Today’s printers and multi-functional devices can have hard drives the size of recent-spec laptops. As conduits for corporate information being printed, faxed etc they retain data subject to legal and regulatory compliance, such as the Data Protection Act and PCI-DSS.
Not only that, but printers and multi-functional devices can be a target for malicious employees and hackers and security has to be considered as it would for any device with on-board storage in your environment.
In this podcast ComputerWeekly.comstorage editor Antony Adshead talks with CEO of Vigitrust, Mathieu Gorge, about security and compliance issues around data stored on printers and multi-functional devices and the key steps to make sure your data is safe on these devices.
Antony Adshead: What compliance issues arise due to data being stored on printers and multi-functional devices?
Mathieu Gorge: Printers and multi-functional devices are often forgotten in terms of compliance and security. However, it is worth remembering that that Data Protection Act states that if you host data you should protect it. You need to take what are known as appropriate security to protect the data within the networks on which you host the data.
So, if you think about it a printer or multi-functional device that might allow you to scan to email, scan to fax, copy the information and print information; any one of those network component could fall under the act.
Similarly, if you look at PCI-DSS it states that any system or network of systems that allows you to store or process or transmit data is in scope for PCIcompliance.
So, if you have a process whereby you might receive a purchase order or some sort of order form that has credit card holder data on, and you use a multi-functional device to scan that information onto a server that network component is actually in scope and needs to be protected according to PCI controls, which can be fairly onerous.
So, if you take it from a data protection perspective this is probably the most important area with regards to compliance for multi-functional printers.
Adshead: How can organisations ensure they are compliant with regard to data stored on printers and multi-functional devices?
Gorge: Let’s have a look at the risks for the printing and document capture environment.
First of all there’s a physical risk in that malicious employees or visitors on your premises might be able to get physical access to the device and might be able to steal the device or in modern multi-functional devices you can just access the hard drive of the device if it’s not protected properly.
It’s also worth considering the fact that multi-functional devices today have hard drives with the capacity of a standard laptop of two or three years ago, so you can imagine the amount of data that’s on the device.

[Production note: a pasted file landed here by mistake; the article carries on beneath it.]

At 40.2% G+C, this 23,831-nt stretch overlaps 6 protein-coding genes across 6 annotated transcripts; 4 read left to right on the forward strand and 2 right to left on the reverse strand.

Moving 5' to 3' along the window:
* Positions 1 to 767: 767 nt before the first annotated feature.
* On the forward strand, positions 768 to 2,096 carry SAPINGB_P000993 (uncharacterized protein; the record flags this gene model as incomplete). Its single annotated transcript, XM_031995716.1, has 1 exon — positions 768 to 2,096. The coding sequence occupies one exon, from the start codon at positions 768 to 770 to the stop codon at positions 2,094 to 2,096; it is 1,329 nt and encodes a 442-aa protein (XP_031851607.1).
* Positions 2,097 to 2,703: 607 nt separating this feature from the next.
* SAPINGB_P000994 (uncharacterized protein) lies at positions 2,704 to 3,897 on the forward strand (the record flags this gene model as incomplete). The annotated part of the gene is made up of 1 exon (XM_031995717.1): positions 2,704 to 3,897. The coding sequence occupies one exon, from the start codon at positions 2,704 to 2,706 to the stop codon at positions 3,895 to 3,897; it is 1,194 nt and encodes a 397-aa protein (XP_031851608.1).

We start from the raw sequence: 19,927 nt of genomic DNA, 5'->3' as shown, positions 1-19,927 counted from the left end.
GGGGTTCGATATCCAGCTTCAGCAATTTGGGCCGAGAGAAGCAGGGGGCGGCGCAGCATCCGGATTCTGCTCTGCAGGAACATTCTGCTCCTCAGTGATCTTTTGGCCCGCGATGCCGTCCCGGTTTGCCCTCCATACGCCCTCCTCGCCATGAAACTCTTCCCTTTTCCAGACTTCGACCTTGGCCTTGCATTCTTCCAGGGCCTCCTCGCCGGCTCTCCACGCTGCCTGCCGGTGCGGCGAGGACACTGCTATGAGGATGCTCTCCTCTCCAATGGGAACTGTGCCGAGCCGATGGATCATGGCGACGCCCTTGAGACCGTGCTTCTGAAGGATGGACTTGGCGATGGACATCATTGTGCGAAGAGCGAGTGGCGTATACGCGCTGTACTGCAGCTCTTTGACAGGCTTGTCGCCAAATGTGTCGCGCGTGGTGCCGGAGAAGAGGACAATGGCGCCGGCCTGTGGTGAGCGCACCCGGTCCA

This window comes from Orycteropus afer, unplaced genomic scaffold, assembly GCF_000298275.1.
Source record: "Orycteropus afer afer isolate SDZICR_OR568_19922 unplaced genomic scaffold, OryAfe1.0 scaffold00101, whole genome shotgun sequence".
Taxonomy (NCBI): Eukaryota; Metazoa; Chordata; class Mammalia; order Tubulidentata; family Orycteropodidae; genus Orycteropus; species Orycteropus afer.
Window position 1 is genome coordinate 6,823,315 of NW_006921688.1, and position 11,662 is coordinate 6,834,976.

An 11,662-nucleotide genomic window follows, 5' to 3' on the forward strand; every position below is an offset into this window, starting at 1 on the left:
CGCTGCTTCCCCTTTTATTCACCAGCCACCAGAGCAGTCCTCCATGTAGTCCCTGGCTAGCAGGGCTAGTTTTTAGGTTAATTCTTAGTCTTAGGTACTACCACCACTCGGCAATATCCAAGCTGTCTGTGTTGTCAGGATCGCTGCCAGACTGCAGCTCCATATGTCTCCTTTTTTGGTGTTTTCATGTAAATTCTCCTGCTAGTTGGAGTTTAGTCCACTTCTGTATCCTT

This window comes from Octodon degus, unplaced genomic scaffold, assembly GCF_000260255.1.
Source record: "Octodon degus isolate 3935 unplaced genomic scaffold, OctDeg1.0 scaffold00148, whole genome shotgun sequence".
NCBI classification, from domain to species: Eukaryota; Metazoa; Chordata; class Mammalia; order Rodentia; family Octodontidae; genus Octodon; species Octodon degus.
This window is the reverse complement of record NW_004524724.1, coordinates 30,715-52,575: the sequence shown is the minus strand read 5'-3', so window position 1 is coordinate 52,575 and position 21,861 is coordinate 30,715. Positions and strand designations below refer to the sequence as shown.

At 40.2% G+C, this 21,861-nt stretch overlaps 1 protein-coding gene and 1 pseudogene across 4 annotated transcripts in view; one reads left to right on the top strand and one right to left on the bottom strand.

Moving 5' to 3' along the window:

Then there’s the logical security around the device, ie how do you integrate it into the wider network, how do you protect the data in the printing environment. For example, do you decide who is going to print what, at what time, under what conditions; do they need to authenticate on the printer using two-factor authentication, maybe using a card to authenticate?
Do you manage your fleet of multi-functional devices, do you do reporting, can you [determine who printed what document at what time]?
There is also the concept of follow-me printing, where you can send a print job to a specific device in a different office, potentially even abroad, and when you arrive you authenticate that that device is there.
One of the key things is to understand the issues with what a hacker can do with a printer. So, you can Telnet into a printer, sniff print jobs, you can replay print jobs, you can potentially change the administrative settings, forcing people to print more copies than they intend to print, change the colour, change the words, you can hack into the admin welcome pages, you can configure the printers or multi-functional devices to act as a zombie.
So, the key thing is to make sure that you classify data and ensure you know what kind of data is on the printer or printing devices and to have a printing policy that is clearly linked to your storage policy.
Because, as I said, the hard drive can store an awful lot of information and unfortunately most hard drives on printers are not purged on a regular basis. And if you don’t do that you cannot claim to be taking appropriate security measures to protect the data and therefore you are at risk of falling out of compliance.
So, key principles of data classification, good printing policy, a storage policy and some basic security settings will help you comply with the legal and industry standards that apply to the printing environment.